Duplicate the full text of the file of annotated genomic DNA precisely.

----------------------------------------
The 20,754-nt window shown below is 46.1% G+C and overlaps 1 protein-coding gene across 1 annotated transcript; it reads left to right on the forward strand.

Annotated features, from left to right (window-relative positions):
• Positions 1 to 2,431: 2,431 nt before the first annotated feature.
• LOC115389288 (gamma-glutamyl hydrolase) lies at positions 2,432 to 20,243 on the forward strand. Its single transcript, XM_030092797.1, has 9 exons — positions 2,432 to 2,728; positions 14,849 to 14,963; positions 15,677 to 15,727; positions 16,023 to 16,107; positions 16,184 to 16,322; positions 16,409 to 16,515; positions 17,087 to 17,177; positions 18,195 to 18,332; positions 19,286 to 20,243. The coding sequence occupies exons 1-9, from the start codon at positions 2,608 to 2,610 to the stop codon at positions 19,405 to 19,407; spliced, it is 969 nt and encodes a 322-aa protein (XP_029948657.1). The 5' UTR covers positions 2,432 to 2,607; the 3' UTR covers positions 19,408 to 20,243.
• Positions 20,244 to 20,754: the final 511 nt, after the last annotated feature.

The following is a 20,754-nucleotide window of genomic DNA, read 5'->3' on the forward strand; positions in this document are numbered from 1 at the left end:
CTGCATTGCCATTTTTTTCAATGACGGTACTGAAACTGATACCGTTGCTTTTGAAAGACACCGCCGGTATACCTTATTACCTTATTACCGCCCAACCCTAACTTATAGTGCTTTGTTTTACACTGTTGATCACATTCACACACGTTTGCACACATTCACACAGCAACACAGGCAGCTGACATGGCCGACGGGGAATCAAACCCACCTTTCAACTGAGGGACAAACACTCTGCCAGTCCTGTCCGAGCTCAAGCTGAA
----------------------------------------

The 20,754-nt window shown below is 46.1% G+C and overlaps 1 protein-coding gene across 1 annotated transcript; it reads left to right on the forward strand.

Annotated features, from left to right (window-relative positions):
• Positions 1 to 2,431: 2,431 nt before the first annotated feature.
• LOC115389288 (gamma-glutamyl hydrolase) lies at positions 2,432 to 20,243 on the forward strand. Its single transcript, XM_030092797.1, has 9 exons — positions 2,432 to 2,728; positions 14,849 to 14,963; positions 15,677 to 15,727; positions 16,023 to 16,107; positions 16,184 to 16,322; positions 16,409 to 16,515; positions 17,087 to 17,177; positions 18,195 to 18,332; positions 19,286 to 20,243. The coding sequence occupies exons 1-9, from the start codon at positions 2,608 to 2,610 to the stop codon at positions 19,405 to 19,407; spliced, it is 969 nt and encodes a 322-aa protein (XP_029948657.1). The 5' UTR covers positions 2,432 to 2,607; the 3' UTR covers positions 19,408 to 20,243.
• Positions 20,244 to 20,754: the final 511 nt, after the last annotated feature.

The following is a 20,754-nucleotide window of genomic DNA, read 5'->3' on the forward strand; positions in this document are numbered from 1 at the left end:
CTGCATTGCCATTTTTTTCAATGACGGTACTGAAACTGATACCGTTGCTTTTGAAAGACACCGCCGGTATACCTTATTACCTTATTACCGCCCAACCCTAACTTATAGTGCTTTGTTTTACACTGTTGATCACATTCACACACGTTTGCACACATTCACACAGCAACACAGGCAGCTGACATGGCCGACGGGGAATCAAACCCACCTTTCAACTGAGGGACAAACACTCTGCCAGTCCTGTCCGAGCTCAAGCTGAA